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Using the assigned readings for Week Four, write a 50- to 75-word response to each of the following questions. Your responses will be assessed according to the accuracy of the content.
1. How do minerals affect society?
The extraction, processing, and disposal of minerals clearly harm the environment. Mining disturbs and damages the land, and the processing and disposal of minerals pollute the air, soil, and water. Although pollution can be controlled and damaged lands can be restored, these remedies are costly. Mining has contaminated thousands of kilometers of streams and rivers in the United States. Rocks rich in minerals often contain high concentrations of heavy metals such as arsenic and lead.
2. What is the difference between metallic and nonmetallic minerals? Provide two examples from each category and discuss their uses.
Metallic mineral are those minerals which can be melted to obtain new products and are good conductors of heat and electricity. Examples of metallic minerals are iron, aluminum, and copper. Non-metallic minerals are those which do not yield new products on melting. Examples of non-metallic minerals are sand, stone, salt, and phosphates.
1. How are minerals extracted from the Earth and processed?
The depth of a particular mineral deposit determines whether surface or subsurface
mining will be used. In surface mining, minerals are extracted near the surface. Subsurface mining extracts minerals too deep in the ground to be removed by surface mining. Subsurface mining may be done with underground shaft mines or slope mines. Processing minerals often involves smelting.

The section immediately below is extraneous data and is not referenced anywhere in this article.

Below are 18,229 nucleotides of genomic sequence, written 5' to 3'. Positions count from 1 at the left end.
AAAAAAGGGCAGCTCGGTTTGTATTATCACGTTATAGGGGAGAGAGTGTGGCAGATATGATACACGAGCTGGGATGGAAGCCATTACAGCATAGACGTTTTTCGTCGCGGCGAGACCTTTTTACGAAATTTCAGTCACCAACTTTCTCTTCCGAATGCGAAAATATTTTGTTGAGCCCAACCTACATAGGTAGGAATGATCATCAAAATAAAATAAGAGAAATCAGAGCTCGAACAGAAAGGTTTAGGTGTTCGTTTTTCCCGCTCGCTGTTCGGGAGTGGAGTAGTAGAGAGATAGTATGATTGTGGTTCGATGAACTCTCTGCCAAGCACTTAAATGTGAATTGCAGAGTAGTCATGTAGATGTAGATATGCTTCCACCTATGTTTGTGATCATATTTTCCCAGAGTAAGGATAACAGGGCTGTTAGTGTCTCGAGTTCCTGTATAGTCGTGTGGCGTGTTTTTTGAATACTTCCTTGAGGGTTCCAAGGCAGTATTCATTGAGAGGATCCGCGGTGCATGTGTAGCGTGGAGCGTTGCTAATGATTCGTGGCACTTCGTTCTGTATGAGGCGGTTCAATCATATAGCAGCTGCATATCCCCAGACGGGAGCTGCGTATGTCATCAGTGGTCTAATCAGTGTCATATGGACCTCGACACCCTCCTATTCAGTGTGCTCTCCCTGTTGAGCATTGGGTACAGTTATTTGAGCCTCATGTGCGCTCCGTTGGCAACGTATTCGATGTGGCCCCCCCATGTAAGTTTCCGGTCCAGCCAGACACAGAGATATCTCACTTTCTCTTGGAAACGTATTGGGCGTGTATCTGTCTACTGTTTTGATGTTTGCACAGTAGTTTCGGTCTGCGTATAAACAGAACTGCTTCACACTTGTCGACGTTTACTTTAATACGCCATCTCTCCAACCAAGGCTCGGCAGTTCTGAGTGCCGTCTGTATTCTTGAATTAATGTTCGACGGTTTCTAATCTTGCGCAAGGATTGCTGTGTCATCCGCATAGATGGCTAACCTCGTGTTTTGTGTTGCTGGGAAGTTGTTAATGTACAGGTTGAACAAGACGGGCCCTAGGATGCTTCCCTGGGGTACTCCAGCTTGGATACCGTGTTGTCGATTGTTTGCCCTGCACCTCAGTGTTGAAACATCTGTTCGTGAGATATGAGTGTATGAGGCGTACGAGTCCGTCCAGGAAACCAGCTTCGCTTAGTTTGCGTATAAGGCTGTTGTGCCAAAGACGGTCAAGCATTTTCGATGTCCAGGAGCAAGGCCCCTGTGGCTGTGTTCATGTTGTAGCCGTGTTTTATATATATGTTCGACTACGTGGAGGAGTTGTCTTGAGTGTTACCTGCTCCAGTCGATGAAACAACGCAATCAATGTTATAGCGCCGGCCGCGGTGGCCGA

2. What are the different ways minerals can be mined? Provide a brief description of at least three types of mining.
There are two kinds of surface mining, open-pit surface mining and strip mining. Open-pit surface mining, in which a giant hole, called a quarry, is dug in the ground to extract the minerals. In strip mining, a trench is dug to extract the minerals, then a new trench is dug parallel to the old one, and the overburden from the new trench is put into the old one, creating a hill of loose rock called a spoil bank. In a shaft mine, a hole is dug straight through the overburden to the ore, which is removed up through the shaft in buckets.
3. What effect does extracting minerals have on the environment?
Surface mining destroys vegetation across large areas, increasing erosion. Open-pit mining uses huge quantities of water. Mining also affects water quality. Acid mine drainage is pollution caused when dissolved toxic materials wash from mines into nearby lakes and streams. Rainwater seeping through the sulfide minerals in mine waste produces sulfuric acid, which dissolves the heavy metals and other toxic substances in the spoil banks. These acids, called acid mine drainage, are highly toxic and are washed into soil and water, including groundwater, by precipitation runoff.
1. What is your definition of soil? What is soil composed of? Why is soil important to the environment?
The relatively thin surface layer of Earth’s crust is soil, which consists of mineral and organic matter modified by the natural actions of agents such as weather, wind, water, and organisms. Soil is composed of four distinct parts: mineral particles, organic matter, water, and air. Vast numbers and kinds of organisms, mainly microorganisms, inhabit soil and depend on it for shelter, food, and water. Plants anchor themselves in soil, and from it they receive essential minerals and water. Terrestrial plants could not survive without soil, and because we depend on plants for our food, humans could not exist without soil either.
2. What types of organisms are found in soil? Determine the relationship between soil and organisms